“We are in a piazza outside the BBC’s prestigious Salford facilities and this afternoon my programme is being powered entirely by bikes!” To be honest, Richard Bacon didn’t sound like he was giving his whole mind to the BBC Energy Day (5 September), even if out of his mouth rolled eager phrases: “It’s happening and it’s REAL,” and “There will be points in the show when we’ll fall off air!”
Over the next couple of hours, Bacon rather longingly played the dead-air onetone bleep that might suddenly come upon us if the bike-power should fail, so that we were fully prepared and knew not to panic. But both test runs were the only time we heard it; the Salford cyclists doggedly succeeded in powering the show.
“OK, so it’s not the most exciting concept in the world,” Richard conceded, going to look more closely at the volunteers. “See how knackered they look. Hard to get a sense across on the radio . . . today might actually be a brilliant time to watch.”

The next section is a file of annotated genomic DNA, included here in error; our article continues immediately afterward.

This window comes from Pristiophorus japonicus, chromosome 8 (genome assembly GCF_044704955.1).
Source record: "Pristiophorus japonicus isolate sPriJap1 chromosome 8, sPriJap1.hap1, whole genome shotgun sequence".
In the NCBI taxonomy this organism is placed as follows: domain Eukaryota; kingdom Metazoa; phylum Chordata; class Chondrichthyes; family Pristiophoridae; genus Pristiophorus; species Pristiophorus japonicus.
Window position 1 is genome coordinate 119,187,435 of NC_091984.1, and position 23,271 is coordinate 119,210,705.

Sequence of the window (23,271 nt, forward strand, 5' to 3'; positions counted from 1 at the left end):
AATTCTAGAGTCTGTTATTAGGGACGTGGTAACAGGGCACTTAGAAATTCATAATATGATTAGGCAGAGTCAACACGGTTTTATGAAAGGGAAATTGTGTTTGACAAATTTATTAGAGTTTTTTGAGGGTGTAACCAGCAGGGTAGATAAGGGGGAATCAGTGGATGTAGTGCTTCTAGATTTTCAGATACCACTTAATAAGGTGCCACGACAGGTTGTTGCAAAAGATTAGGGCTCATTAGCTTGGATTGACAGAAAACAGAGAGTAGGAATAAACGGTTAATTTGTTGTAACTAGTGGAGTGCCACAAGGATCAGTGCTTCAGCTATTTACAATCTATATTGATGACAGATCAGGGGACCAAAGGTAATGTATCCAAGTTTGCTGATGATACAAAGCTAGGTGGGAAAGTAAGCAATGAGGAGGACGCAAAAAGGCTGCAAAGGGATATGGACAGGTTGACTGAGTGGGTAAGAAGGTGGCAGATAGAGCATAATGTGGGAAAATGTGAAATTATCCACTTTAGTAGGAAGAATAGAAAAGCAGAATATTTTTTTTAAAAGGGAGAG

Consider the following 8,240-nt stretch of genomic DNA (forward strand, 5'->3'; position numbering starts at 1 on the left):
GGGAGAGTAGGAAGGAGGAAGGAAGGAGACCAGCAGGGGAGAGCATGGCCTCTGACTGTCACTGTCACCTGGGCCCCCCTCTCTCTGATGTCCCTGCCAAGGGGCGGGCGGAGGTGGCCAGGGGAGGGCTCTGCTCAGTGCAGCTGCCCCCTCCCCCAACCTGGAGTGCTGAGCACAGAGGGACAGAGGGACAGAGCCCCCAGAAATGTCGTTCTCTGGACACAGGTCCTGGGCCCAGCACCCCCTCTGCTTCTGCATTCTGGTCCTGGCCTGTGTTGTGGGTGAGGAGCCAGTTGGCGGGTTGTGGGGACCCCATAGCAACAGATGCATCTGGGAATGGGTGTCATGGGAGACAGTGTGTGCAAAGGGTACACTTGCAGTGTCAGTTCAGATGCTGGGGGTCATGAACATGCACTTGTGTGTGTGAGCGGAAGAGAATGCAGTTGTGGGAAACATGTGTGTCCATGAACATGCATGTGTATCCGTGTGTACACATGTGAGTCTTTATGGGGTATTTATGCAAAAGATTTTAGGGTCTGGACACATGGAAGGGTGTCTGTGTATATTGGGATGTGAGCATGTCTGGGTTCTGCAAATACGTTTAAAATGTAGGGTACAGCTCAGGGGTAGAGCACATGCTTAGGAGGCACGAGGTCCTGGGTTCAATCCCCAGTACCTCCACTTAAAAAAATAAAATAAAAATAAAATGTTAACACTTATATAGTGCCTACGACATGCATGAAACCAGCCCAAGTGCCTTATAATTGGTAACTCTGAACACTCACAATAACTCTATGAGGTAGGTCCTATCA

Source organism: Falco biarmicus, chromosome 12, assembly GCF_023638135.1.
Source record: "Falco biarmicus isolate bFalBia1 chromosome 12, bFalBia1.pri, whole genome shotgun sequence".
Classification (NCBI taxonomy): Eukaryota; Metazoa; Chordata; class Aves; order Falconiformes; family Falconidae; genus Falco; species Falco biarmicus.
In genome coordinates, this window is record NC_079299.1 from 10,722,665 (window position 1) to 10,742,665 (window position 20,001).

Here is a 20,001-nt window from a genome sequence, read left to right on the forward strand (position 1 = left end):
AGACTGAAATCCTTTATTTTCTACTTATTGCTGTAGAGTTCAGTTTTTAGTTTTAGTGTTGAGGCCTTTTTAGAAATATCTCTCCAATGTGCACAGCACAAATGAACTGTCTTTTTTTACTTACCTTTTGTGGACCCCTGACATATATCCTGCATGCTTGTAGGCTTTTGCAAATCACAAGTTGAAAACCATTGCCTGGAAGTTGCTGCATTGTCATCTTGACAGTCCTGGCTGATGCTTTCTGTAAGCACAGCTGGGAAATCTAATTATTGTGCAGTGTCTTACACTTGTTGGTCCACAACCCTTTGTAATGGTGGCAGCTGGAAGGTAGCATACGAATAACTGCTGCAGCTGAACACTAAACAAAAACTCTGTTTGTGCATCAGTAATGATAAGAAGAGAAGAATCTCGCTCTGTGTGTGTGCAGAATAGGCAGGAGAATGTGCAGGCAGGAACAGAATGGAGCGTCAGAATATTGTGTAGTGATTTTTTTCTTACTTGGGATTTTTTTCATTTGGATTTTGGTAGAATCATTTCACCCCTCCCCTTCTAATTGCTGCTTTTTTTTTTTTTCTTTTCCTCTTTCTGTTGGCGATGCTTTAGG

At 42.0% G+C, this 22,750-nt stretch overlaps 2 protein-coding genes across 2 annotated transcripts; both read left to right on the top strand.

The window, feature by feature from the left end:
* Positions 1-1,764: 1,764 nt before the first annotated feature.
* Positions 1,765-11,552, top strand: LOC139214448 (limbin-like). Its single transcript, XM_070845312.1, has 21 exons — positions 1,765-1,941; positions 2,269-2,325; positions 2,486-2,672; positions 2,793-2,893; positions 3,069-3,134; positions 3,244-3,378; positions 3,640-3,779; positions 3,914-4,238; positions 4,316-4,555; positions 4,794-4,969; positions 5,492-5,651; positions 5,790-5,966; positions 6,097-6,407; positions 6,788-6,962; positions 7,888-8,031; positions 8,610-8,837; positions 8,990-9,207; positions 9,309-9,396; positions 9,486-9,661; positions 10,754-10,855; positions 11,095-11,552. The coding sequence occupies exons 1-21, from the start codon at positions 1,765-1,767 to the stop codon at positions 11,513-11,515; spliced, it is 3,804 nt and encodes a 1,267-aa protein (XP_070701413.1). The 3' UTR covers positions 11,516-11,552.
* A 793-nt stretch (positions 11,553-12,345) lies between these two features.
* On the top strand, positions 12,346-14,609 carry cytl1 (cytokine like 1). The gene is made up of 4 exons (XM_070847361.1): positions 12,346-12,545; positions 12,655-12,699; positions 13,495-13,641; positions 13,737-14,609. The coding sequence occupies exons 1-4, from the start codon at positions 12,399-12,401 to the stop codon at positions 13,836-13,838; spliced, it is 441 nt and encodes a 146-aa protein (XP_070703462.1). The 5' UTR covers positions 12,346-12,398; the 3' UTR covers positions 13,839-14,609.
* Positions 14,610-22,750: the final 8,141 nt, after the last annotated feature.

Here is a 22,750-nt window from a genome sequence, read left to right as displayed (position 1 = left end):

It was the first of many pleas for us to watch the show that day online instead of merely listening: Bacon is TV-savvy and manifestly aware that, despite the cyclists’ dedication, all this wasn’t coming over exactly like a chariot race and that there were limits to how many times a person could hear “it’s chafing a lot” and (more curiously) “Alex from CBeebies isn’t even trying” before things became rather too detached and drowsy, and you started feeling towards the radio a little puzzled distrust, as though it were an old friend who’d refused you a simple favour.
So you logged on and sneaked a peek, just for a moment, taking in a quick green-andgrey webcam flicker, before returning to listening, soothed and vague once more, if a bit bloody irritated that you got talked into letting the side down.